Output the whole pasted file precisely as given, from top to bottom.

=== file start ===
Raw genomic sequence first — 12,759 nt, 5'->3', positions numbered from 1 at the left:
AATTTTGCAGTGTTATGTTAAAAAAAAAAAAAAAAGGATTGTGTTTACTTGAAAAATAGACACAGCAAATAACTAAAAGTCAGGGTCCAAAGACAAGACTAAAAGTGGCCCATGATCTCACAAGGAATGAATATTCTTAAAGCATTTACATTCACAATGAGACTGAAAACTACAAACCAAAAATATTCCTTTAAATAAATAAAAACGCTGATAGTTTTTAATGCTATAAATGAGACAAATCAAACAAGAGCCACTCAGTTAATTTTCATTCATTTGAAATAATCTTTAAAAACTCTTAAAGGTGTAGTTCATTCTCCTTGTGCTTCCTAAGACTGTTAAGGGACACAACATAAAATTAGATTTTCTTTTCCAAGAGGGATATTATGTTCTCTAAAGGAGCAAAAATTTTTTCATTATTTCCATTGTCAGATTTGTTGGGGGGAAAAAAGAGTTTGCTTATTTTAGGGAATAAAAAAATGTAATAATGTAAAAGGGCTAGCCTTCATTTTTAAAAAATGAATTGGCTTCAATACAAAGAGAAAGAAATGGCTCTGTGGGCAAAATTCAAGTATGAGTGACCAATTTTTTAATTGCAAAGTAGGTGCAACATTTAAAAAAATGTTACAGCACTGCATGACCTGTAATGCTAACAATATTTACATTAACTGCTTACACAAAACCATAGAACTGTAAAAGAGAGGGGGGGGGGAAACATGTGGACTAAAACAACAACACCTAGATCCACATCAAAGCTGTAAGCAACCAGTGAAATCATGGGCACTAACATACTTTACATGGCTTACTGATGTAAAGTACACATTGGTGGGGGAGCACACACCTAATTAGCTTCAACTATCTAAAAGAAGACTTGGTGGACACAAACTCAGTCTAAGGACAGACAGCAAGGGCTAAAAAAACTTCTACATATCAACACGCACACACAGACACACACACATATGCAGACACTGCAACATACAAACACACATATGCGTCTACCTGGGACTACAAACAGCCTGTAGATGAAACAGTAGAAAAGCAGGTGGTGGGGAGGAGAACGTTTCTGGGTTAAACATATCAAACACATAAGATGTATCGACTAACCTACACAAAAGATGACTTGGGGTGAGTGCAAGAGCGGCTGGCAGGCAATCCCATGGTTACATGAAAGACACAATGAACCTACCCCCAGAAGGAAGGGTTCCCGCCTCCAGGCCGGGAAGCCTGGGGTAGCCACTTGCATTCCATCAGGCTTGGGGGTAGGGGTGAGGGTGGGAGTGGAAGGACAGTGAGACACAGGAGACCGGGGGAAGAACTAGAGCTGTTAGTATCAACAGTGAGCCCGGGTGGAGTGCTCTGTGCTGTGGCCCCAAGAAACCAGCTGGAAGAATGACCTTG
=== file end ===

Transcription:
Raw genomic sequence first — 12,759 nt, 5'->3', positions numbered from 1 at the left:
AATTTTGCAGTGTTATGTTAAAAAAAAAAAAAAAAGGATTGTGTTTACTTGAAAAATAGACACAGCAAATAACTAAAAGTCAGGGTCCAAAGACAAGACTAAAAGTGGCCCATGATCTCACAAGGAATGAATATTCTTAAAGCATTTACATTCACAATGAGACTGAAAACTACAAACCAAAAATATTCCTTTAAATAAATAAAAACGCTGATAGTTTTTAATGCTATAAATGAGACAAATCAAACAAGAGCCACTCAGTTAATTTTCATTCATTTGAAATAATCTTTAAAAACTCTTAAAGGTGTAGTTCATTCTCCTTGTGCTTCCTAAGACTGTTAAGGGACACAACATAAAATTAGATTTTCTTTTCCAAGAGGGATATTATGTTCTCTAAAGGAGCAAAAATTTTTTCATTATTTCCATTGTCAGATTTGTTGGGGGGAAAAAAGAGTTTGCTTATTTTAGGGAATAAAAAAATGTAATAATGTAAAAGGGCTAGCCTTCATTTTTAAAAAATGAATTGGCTTCAATACAAAGAGAAAGAAATGGCTCTGTGGGCAAAATTCAAGTATGAGTGACCAATTTTTTAATTGCAAAGTAGGTGCAACATTTAAAAAAATGTTACAGCACTGCATGACCTGTAATGCTAACAATATTTACATTAACTGCTTACACAAAACCATAGAACTGTAAAAGAGAGGGGGGGGGGAAACATGTGGACTAAAACAACAACACCTAGATCCACATCAAAGCTGTAAGCAACCAGTGAAATCATGGGCACTAACATACTTTACATGGCTTACTGATGTAAAGTACACATTGGTGGGGGAGCACACACCTAATTAGCTTCAACTATCTAAAAGAAGACTTGGTGGACACAAACTCAGTCTAAGGACAGACAGCAAGGGCTAAAAAAACTTCTACATATCAACACGCACACACAGACACACACACATATGCAGACACTGCAACATACAAACACACATATGCGTCTACCTGGGACTACAAACAGCCTGTAGATGAAACAGTAGAAAAGCAGGTGGTGGGGAGGAGAACGTTTCTGGGTTAAACATATCAAACACATAAGATGTATCGACTAACCTACACAAAAGATGACTTGGGGTGAGTGCAAGAGCGGCTGGCAGGCAATCCCATGGTTACATGAAAGACACAATGAACCTACCCCCAGAAGGAAGGGTTCCCGCCTCCAGGCCGGGAAGCCTGGGGTAGCCACTTGCATTCCATCAGGCTTGGGGGTAGGGGTGAGGGTGGGAGTGGAAGGACAGTGAGACACAGGAGACCGGGGGAAGAACTAGAGCTGTTAGTATCAACAGTGAGCCCGGGTGGAGTGCTCTGTGCTGTGGCCCCAAGAAACCAGCTGGAAGAATGACCTTG